In February 2022, Barclaycard launched two exciting new Barclaycard Avios Mastercard cards with a bonus of up to 25,000 Avios. You can apply here.

You qualify for the bonus on these cards even if you have a British Airways American Express card:

Barclaycard Avios Plus card

Barclaycard Avios Plus Mastercard

Get 25,000 Avios for signing up and an upgrade voucher at £10,000 Read our full review

Barclaycard Avios card

Barclaycard Avios Mastercard

5,000 Avios for signing up and an upgrade voucher at £20,000 Read our full review

You can see our full directory of all UK cards which earn airline or hotel points here. Here are the best of the other deals currently available.

Marriott Bonvoy American Express

20,000 points for signing up and 15 elite night credits each year Read our full review

American Express Preferred Rewards Gold

Your best beginner’s card – 30,000 points (TO 16TH JULY), FREE for a year & four airport ….. Read our full review

British Airways American Express Premium Plus

30,000 Avios and the famous annual 2-4-1 voucher Read our full review

The Platinum Card from American Express

40,000 bonus points AND (to 27th August) £400 to spend at Amex Travel Read our full review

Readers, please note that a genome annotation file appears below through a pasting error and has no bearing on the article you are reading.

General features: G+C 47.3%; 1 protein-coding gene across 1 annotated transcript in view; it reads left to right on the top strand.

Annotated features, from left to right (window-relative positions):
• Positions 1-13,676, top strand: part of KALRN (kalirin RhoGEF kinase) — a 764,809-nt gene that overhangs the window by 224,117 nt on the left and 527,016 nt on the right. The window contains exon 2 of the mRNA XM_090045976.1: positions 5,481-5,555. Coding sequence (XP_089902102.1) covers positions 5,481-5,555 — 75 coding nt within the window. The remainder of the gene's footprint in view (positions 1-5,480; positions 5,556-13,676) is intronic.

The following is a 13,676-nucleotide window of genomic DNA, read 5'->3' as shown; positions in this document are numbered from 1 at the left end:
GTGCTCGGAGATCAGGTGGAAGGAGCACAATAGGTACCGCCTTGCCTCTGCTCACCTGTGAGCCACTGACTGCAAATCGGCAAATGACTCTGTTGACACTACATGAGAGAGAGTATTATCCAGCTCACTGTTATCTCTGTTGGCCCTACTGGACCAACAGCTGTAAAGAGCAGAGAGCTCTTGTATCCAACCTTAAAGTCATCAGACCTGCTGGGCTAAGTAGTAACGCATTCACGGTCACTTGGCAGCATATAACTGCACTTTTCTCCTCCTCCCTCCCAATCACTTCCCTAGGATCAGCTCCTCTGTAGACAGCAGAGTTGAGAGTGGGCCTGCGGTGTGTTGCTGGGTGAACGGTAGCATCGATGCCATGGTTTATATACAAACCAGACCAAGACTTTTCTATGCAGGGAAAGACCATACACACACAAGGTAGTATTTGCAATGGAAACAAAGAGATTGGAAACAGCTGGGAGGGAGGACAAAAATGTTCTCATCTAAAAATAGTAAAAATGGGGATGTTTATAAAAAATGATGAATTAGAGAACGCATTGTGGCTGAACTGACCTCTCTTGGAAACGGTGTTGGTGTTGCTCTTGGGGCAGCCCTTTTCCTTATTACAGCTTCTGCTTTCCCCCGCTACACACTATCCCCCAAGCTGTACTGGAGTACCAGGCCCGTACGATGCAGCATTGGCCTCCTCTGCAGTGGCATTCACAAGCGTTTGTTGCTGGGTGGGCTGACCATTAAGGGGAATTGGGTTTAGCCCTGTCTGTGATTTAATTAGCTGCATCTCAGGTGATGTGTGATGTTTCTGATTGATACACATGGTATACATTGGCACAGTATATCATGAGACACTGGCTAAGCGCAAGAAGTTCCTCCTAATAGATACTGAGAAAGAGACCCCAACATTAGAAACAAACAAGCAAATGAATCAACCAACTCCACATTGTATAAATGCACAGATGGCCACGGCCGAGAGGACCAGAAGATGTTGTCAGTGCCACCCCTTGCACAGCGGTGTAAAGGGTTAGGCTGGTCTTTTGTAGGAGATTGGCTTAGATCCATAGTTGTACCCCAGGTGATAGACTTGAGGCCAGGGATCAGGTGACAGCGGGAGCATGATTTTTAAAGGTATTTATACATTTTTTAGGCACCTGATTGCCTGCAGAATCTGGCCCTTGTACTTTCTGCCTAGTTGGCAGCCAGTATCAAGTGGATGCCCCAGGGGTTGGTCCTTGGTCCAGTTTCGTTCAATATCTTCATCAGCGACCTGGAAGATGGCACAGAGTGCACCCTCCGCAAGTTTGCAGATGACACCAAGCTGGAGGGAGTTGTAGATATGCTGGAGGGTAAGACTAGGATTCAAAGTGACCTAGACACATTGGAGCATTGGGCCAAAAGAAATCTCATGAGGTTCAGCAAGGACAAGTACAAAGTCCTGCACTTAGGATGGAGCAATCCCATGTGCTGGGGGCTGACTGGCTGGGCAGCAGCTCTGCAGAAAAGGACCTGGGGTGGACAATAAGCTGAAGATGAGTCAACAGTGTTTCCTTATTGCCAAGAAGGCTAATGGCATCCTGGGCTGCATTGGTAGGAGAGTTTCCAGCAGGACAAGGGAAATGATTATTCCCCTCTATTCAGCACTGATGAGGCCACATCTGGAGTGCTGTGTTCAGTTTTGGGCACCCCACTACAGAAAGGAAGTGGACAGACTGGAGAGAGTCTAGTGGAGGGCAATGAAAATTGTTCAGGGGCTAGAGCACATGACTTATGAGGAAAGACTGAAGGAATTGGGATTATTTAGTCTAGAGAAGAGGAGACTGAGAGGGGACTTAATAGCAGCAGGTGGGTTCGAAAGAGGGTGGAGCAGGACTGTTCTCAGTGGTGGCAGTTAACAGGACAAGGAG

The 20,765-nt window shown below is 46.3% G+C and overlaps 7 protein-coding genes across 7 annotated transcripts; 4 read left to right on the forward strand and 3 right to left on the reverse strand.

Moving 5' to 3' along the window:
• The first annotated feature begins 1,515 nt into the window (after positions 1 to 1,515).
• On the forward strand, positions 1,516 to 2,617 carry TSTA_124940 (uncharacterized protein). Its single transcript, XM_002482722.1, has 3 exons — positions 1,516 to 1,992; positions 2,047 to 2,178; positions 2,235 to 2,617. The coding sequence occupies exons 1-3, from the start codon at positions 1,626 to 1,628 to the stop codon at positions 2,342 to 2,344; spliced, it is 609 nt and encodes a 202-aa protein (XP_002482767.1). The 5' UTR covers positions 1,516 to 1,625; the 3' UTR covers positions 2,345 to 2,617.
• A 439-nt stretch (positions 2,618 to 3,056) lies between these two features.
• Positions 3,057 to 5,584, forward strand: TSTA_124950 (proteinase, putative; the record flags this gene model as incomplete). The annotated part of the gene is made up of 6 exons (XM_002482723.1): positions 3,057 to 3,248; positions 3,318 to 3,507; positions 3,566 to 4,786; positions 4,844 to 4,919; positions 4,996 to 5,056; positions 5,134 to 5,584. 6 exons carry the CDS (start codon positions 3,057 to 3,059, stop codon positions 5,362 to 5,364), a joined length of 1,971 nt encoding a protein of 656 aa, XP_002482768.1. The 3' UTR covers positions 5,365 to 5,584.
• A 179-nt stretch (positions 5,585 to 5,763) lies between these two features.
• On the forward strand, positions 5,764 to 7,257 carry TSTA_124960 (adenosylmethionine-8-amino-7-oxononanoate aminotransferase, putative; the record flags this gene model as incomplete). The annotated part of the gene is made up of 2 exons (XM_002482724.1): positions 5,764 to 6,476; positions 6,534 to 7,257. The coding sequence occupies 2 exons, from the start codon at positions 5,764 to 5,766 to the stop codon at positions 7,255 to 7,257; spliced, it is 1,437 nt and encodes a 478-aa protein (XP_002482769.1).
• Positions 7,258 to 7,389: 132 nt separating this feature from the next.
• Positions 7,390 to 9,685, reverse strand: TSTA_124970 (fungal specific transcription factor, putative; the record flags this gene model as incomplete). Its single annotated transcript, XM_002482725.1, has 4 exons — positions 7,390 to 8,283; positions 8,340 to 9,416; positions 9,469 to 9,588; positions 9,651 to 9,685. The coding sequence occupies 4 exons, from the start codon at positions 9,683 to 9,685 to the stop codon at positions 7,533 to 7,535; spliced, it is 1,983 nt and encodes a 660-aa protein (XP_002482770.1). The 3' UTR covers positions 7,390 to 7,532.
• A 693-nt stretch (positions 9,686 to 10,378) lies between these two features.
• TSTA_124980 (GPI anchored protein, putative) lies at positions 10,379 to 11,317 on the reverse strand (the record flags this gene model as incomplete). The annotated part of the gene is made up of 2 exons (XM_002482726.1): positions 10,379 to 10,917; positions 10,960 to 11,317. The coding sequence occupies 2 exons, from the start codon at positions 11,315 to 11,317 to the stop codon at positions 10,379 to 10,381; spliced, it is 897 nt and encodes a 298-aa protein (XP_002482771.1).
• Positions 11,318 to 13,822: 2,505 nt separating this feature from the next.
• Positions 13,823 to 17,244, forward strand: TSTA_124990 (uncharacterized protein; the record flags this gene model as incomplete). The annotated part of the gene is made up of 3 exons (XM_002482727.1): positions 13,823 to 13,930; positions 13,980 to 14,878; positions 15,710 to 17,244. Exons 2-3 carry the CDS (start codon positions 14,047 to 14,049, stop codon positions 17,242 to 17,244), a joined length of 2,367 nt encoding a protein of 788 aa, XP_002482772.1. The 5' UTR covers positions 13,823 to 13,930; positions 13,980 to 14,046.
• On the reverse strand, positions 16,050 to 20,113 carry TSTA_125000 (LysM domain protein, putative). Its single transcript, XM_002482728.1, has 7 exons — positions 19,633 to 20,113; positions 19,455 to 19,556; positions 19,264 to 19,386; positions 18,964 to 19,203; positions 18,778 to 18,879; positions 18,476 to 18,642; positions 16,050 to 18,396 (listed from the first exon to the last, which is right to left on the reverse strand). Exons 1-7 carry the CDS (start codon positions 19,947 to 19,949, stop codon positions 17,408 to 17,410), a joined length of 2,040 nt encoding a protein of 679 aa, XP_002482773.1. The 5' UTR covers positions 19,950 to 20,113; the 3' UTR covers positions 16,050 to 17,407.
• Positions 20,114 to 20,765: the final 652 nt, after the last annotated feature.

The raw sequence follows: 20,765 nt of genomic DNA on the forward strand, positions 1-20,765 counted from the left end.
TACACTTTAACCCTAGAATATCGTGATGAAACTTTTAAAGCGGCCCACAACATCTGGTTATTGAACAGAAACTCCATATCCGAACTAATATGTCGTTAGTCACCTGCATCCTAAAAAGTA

Virgin Atlantic Reward+ Mastercard

18,000 bonus points and 1.5 points for every £1 you spend Read our full review

Earning miles and points from small business cards

If you are a sole trader or run a small company, you may also want to check out these offers:

American Express Business Platinum

40,000 points sign-up bonus and an annual £200 Amex Travel credit Read our full review

American Express Business Gold

20,000 points sign-up bonus and FREE for a year Read our full review

Capital on Tap Business Rewards Visa

10,000 points bonus – plus an extra 500 points for our readers Read our full review

For a non-American Express option, we also recommend the Barclaycard Select Cashback card for sole traders and small businesses. It is FREE and you receive 1% cashback on your spending.

Barclaycard Select Cashback Business Credit Card

1% cashback uncapped* on all your business spending (T&C apply) Read our full review

Comments (113)

This article is closed to new comments. Feel free to ask your question in the HfP forums.

  • Harry Hv says:

    Australia went through a devaluation of MR yesterday but we did get 6 months notice. Instead of earning 1 MR point (= 1 mile) per dollar spent you now earn 0.75 MR points. In UK terms that’s about 1 MR point (mile) per 66p spent.

    But to try to bamboozle the clientele Amex has changed the value of its points to 1/2 a mile and offers double the points, for now, I’d call their new MR points “halfpoints”. Also tax & govt payments have reduced earning, also phone bills, insurance etc.

    Bottom line is, not worth keeping, I cancelled my Amex Gold card yesterday.

    • guesswho2000 says:

      Depends on the card, most cards actually increased the earn on ATO and other gov payments. Explorer always paid out on utilities too, no change there.

  • Alison says:

    I’m generally a fan of the HSBC product (great Mastercard earning rate, lounge perks) but there is definitely room for systems improvement.